The news that Greenpeace activists who tried to storm a Russian Arctic oil platform could be charged with piracy has been met with dismay from their relatives.
Sue Turner, 62, said she has yet to hear from her son, engineer Iain Rogers, 37, one of six British citizens on board the Arctic Sunrise, amid reports that charges will be brought following protests against oil drilling.
Lawyers for Greenpeace International have demanded immediate access to its members on board the ship, which has been towed close to the north-west port of Murmansk after armed Russians took control of it last Thursday.
Speaking from her home in Exeter, Mrs Turner said she was worried because she has had no news of her son.
"If they charge them with piracy there is a 15-year jail sentence and a £10,000 fine," she said.
"I'm not so concerned by the fine, we can get around that. But Russian prisons are not the nicest places to be.
"They might deport them straight away, they might charge them and then imprison them a while, I don't know. We have to wait and see."
Mr Rogers, who lives on a boat in Portugal, has been working as an engineer on the Arctic Sunrise since it headed to the region in the summer, she said.
Mrs Turner praised Greenpeace, saying it was working hard to get news of the people held. The 30 activists on the ship are from 18 countries.
Russian investigators have told reporters they will file piracy charges against an unspecified number of activists who tried to climb on to an offshore drilling platform owned by state-controlled gas company Gazprom.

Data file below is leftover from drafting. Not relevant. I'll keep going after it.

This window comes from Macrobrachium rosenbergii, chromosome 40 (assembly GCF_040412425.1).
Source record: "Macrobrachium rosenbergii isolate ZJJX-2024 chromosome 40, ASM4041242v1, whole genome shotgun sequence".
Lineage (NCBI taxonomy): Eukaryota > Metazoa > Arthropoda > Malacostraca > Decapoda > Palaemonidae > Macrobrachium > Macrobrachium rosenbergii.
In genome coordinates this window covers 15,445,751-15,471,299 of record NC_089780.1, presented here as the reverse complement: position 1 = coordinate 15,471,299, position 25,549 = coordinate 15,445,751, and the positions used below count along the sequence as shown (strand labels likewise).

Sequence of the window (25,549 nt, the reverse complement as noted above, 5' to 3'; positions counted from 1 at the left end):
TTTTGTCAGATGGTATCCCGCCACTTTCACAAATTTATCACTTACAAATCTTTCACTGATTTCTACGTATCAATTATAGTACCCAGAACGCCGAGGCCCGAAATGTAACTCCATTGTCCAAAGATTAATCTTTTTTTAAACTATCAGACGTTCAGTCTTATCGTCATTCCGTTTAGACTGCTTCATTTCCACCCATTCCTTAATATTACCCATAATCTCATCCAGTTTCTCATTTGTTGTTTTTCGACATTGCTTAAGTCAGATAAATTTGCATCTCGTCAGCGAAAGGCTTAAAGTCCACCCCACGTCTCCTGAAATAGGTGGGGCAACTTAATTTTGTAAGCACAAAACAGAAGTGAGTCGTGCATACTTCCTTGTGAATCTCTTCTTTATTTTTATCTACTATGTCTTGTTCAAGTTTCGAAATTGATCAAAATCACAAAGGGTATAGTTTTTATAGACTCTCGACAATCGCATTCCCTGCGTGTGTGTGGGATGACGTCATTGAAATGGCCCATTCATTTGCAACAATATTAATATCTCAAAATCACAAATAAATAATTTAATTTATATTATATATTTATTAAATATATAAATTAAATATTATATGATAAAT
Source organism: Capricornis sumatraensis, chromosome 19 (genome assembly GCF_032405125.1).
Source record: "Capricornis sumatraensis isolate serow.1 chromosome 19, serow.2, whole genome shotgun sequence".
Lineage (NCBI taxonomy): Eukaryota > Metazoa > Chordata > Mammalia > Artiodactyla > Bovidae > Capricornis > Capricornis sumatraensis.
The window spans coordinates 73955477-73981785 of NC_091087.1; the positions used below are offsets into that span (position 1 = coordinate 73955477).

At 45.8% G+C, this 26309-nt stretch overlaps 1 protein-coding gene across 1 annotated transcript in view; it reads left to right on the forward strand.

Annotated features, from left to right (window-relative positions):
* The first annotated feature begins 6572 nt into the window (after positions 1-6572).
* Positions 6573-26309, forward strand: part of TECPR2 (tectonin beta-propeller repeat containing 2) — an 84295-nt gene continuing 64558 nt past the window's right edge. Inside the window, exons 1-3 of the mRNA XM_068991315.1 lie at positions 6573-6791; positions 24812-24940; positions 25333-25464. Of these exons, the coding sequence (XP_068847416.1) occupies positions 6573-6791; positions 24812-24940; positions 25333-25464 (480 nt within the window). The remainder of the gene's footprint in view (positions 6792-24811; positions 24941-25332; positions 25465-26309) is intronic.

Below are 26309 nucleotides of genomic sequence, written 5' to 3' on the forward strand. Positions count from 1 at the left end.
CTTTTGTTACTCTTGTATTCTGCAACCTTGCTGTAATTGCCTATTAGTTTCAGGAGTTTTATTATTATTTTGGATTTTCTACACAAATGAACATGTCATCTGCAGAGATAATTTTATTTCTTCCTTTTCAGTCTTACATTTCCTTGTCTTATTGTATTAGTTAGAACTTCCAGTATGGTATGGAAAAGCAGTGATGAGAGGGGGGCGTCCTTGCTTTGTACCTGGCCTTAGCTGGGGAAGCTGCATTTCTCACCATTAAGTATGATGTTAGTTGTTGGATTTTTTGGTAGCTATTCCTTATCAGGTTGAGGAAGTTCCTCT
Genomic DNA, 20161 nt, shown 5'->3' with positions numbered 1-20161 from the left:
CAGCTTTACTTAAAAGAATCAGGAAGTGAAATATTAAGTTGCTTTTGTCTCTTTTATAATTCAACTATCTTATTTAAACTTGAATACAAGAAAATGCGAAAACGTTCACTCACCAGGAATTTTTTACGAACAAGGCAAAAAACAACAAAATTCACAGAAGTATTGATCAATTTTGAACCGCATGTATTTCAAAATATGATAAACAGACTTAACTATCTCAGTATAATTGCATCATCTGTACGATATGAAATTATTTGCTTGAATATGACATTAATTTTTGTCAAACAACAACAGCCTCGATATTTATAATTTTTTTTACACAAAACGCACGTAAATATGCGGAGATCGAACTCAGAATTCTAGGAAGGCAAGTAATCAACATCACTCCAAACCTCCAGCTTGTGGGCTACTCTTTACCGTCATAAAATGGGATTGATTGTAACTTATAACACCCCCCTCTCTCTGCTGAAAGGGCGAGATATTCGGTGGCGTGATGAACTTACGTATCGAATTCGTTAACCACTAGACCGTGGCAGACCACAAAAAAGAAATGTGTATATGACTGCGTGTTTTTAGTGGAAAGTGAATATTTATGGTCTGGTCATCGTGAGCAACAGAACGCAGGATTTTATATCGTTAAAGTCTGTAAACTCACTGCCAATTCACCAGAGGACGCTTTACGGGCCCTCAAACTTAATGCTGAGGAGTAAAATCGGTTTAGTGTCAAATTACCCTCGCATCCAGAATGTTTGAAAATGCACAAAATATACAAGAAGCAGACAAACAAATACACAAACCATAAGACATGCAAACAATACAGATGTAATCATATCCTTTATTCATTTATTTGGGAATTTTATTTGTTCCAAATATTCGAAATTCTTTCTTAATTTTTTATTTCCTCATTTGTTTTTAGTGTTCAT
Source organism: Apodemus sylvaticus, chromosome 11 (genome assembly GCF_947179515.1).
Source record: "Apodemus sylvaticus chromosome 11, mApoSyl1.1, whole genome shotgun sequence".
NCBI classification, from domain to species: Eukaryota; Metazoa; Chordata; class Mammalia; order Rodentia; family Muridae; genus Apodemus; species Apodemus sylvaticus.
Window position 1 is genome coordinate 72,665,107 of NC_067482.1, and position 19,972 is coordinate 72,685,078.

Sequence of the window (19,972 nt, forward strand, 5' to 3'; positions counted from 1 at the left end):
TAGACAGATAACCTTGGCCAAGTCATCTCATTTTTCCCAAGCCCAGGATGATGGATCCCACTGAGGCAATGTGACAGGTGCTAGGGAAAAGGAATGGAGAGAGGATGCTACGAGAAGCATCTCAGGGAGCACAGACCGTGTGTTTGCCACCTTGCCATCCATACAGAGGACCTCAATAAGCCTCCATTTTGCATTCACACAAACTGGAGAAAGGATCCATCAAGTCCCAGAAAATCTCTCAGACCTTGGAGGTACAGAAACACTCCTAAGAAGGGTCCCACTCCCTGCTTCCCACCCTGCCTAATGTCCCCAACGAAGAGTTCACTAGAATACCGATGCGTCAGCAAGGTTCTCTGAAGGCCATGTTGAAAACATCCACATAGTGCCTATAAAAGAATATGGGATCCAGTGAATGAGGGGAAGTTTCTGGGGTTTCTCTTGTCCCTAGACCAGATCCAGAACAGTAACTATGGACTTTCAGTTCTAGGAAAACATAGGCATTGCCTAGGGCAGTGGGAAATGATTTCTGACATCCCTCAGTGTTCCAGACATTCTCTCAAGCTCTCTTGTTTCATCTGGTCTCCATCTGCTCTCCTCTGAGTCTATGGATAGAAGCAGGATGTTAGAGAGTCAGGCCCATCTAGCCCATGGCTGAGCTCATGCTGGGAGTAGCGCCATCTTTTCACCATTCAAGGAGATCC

Two activists tried to climb on to the Prirazlomnaya platform on Thursday and others assisted from small inflatable boats.
Greenpeace said today that Russian officials had merely opened a criminal investigation, which did not necessarily mean they would bring charges.
The environmental group reiterated its call for the release of the activists, who it says have been held for four days without legal or consular assistance since the ship was boarded in the Arctic's Pechora Sea.
The charity's executive director, Kumi Naidoo, defended its activities designed to highlight damage to the Arctic environment.
"Peaceful activism is crucial when governments around the world have failed to respond to dire scientific warnings about the consequences of climate change in the Arctic and elsewhere," he said.
"Any charge of piracy against peaceful activists has no merit in international law. We will not be intimidated or silenced by these absurd accusations and demand the immediate release of our activists."
Greenpeace is campaigning against attempts by companies to extract oil from the waters of the Arctic, warning that a spill would be highly environmentally damaging and extraction of more fossil fuels would add to climate change.
Gazprom's plans to start drilling from the Prirazlomnaya platform in the first quarter of 2014 raise the risk of an oil spill in an area that contains three nature reserves protected by Russian law, campaigners said.
Greenpeace said independent legal experts had backed its claim that boarding the Arctic Sunrise was illegal, and the green group has rejected Russian allegations that the vessel was involved in piracy.